Tablet storage: Do you really need an expansion slot?

Tablet makers are split on whether it's better to keep data in the cloud or on physical media, like a microSD card

Some popular new tablets come equipped with storage expansion slots; others do not. Which is better?

The simple answer depends on a user's personal preference. Sometimes the way storage is handled on a tablet is just another item on a lengthy checklist of important features, including screen size and resolution, processing power and price.

But there's also a more detailed answer that highlights a tug of war going on behind the scenes between prominent tablet vendors.

Tablet bigwigs like Apple, Amazon, and Google don't include an expansion slot in their devices. Among the tablets without expansion slots are the new 7-in. Nexus 7 from Google, which goes on sale tomorrow for $229 for a 16GB model, or $269 for 32GB.

Meanwhile, other tablets tout the availability of a Micro Secure Digital (microSD) slot in addition to the built-in storage. These include the recently-announced Samsung Galaxy Tab 3 models, in 7-in., 8-in. and 10.1-in. sizes. All three come with either 16GB or 32GB of internal storage, which can be expanded using a 64GB microSD card.

Google has for a while architected its Nexus products to rely on both internal storage and online storage in the cloud, so the lack of a slot in the new Nexus 7 comes as no big surprise.

Asked to explain its no-slot principal, a Google spokeswoman echoed what's been surmised by analysts about the company's storage direction for the past two years.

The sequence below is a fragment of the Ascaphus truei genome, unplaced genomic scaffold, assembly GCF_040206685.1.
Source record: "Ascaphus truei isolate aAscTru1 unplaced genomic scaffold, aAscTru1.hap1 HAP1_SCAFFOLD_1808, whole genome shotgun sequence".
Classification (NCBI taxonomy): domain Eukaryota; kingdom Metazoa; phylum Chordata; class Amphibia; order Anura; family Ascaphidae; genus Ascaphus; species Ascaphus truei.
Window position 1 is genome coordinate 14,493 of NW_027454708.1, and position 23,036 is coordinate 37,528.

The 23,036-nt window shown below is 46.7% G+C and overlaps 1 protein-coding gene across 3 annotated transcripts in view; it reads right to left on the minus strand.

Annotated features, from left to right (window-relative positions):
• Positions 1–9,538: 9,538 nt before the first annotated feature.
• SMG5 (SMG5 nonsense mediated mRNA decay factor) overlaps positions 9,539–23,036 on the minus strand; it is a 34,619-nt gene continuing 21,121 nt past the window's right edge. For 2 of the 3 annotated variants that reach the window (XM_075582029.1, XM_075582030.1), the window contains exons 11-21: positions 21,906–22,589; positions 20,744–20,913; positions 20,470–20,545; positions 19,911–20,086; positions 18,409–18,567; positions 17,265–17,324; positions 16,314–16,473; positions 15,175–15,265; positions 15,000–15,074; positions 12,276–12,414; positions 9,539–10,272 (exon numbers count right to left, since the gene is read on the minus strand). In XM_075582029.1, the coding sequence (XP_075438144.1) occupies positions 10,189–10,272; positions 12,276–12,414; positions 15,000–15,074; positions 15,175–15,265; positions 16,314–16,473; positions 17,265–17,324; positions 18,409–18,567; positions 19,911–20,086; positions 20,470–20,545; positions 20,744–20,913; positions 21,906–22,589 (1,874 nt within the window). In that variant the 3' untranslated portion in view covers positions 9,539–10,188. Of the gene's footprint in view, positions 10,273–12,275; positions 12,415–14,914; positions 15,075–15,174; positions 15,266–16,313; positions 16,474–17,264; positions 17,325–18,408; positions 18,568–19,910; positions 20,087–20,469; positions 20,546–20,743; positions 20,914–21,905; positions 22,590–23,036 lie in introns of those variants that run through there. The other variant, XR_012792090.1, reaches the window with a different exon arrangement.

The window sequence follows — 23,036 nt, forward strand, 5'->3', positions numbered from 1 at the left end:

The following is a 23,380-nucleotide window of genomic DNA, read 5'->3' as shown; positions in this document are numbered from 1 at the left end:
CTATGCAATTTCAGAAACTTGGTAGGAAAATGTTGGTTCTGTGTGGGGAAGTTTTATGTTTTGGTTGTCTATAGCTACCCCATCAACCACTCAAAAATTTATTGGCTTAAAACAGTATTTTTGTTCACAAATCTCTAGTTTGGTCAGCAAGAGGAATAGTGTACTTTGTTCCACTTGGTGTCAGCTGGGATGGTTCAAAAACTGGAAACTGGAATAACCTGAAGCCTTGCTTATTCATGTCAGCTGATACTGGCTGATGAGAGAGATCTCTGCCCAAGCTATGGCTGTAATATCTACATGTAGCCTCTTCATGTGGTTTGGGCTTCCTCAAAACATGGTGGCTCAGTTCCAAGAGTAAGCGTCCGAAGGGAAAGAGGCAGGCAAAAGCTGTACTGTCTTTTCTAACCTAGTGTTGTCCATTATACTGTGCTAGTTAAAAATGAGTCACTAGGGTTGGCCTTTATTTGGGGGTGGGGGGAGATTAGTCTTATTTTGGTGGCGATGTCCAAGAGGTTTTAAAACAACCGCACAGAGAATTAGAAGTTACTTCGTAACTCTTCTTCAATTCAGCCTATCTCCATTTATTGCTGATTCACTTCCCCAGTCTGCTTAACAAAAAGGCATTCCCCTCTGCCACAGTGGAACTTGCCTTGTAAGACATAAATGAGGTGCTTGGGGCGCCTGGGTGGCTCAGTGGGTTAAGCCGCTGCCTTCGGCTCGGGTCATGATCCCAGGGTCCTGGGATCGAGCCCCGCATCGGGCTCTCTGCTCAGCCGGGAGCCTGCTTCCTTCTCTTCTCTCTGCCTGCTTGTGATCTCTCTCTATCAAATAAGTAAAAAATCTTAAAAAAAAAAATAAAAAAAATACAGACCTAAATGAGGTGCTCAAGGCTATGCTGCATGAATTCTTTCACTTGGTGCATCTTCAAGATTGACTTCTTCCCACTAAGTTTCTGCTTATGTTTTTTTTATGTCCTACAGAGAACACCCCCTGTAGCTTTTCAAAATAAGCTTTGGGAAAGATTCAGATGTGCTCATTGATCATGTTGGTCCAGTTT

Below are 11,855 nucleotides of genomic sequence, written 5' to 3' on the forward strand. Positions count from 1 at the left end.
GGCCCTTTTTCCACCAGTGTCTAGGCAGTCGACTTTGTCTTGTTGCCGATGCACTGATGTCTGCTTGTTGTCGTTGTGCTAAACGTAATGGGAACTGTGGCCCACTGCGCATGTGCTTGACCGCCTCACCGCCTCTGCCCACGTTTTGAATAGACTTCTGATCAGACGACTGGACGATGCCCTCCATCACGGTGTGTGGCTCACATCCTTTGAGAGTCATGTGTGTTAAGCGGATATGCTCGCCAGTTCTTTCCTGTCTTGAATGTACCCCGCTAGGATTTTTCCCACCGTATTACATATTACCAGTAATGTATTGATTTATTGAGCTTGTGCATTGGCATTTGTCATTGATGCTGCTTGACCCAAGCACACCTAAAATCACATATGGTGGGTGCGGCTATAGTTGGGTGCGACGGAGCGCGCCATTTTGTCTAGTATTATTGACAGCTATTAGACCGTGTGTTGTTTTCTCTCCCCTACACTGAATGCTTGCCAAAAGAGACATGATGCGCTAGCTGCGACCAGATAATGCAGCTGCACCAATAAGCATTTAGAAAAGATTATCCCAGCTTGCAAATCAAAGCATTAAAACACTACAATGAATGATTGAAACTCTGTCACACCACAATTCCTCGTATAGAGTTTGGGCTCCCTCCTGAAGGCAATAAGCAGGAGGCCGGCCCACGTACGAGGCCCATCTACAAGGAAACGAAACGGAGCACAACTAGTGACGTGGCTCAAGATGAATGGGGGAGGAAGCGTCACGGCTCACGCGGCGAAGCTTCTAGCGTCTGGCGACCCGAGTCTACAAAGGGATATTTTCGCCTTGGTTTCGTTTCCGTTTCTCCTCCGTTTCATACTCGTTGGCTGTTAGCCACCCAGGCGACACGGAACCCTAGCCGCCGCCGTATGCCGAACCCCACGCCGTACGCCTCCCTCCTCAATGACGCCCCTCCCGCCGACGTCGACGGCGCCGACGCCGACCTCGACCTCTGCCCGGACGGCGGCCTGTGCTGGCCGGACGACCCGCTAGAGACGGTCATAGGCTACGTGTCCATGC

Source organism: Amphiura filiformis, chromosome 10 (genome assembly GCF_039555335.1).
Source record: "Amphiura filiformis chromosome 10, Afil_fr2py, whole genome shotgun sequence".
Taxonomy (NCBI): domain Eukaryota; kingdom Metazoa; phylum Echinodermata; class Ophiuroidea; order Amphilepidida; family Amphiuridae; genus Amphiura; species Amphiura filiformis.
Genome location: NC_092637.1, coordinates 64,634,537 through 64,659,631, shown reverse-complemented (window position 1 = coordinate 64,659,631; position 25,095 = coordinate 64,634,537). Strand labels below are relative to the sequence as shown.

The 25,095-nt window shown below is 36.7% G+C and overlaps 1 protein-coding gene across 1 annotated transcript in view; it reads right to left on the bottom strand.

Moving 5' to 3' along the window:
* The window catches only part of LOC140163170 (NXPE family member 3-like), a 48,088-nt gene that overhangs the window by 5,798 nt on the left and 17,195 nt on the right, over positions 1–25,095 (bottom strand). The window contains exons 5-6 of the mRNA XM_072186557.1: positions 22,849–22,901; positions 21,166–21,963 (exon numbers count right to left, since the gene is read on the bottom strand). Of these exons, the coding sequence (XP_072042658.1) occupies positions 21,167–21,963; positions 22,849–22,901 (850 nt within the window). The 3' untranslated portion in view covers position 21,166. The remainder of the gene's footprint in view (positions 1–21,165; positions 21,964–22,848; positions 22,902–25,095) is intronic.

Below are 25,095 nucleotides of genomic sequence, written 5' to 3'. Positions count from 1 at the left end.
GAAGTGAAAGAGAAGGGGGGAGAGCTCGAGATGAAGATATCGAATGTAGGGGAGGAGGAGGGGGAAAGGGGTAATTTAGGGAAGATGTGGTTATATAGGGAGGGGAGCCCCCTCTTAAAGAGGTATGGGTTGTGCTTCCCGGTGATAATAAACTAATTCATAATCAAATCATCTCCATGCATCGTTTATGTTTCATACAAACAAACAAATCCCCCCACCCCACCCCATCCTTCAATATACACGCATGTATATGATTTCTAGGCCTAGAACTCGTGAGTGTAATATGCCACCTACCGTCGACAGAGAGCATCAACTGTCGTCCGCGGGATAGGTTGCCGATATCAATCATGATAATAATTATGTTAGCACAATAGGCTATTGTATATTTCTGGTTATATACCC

The Android operating system used in Nexus devices doesn't offer a way for users to see and manage external physical storage, the spokeswoman said. "As a result, it's up to different apps to expose and support that extra storage space, and that creates an inconsistent and frequently confusing experience for users," she said. "Users are putting more of their data and getting more of their content from the cloud. Instead of being tied to one device, movies, books music and documents are available on any device."

Generally, modern tablets can hold "an incredible amount of content -- more movies than I can watch before my battery runs out and more songs than I could listen to in a year," she said.

Even though some storage card vendors believe Google and others are trying to capture users in a closed-cloud storage ecosystem that benefits Google, the company doesn't require users to rely on Google Drive cloud storage -- or any Google product -- to take advantage of the cloud, the spokeswoman said. Netflix, Hulu, Dropbox and many other storage products are supported by Android, she said, and "let users connect to a virtually infinite amount of content."

In setting up its Nexus products this way, "Google realizes what Apple understood long ago [with the iPad]: Most people aren't that interested in using these expansion slots and they can negatively impact design, cost and usability," said IDC analyst Tom Mainelli.

After the iPad first took the tablet market by storm in 2010, competing vendors tried to find ways to differentiate themselves, Mainelli reasoned. "So they put in USB ports, HDMI ports and [storage] expansion slots," he said. "In many ways, I think the slots are a throwback to expectations people had around their PCs and the need for additional storage and more inputs/outputs."

Some customers do demand storage expansion and other slots, but mainstream tablet users "are rapidly moving away from them," Mainelli said. "People use their tablets differently than they use their PCs, and cloud storage is definitely part of this evolution. Smartphone usage impacts this, too.

"Dramatically fewer people need to get an image off a storage card in a camera and into their tablet, since most of that is happening through services like online photo sharing sites, such as Facebook and iCloud," he said.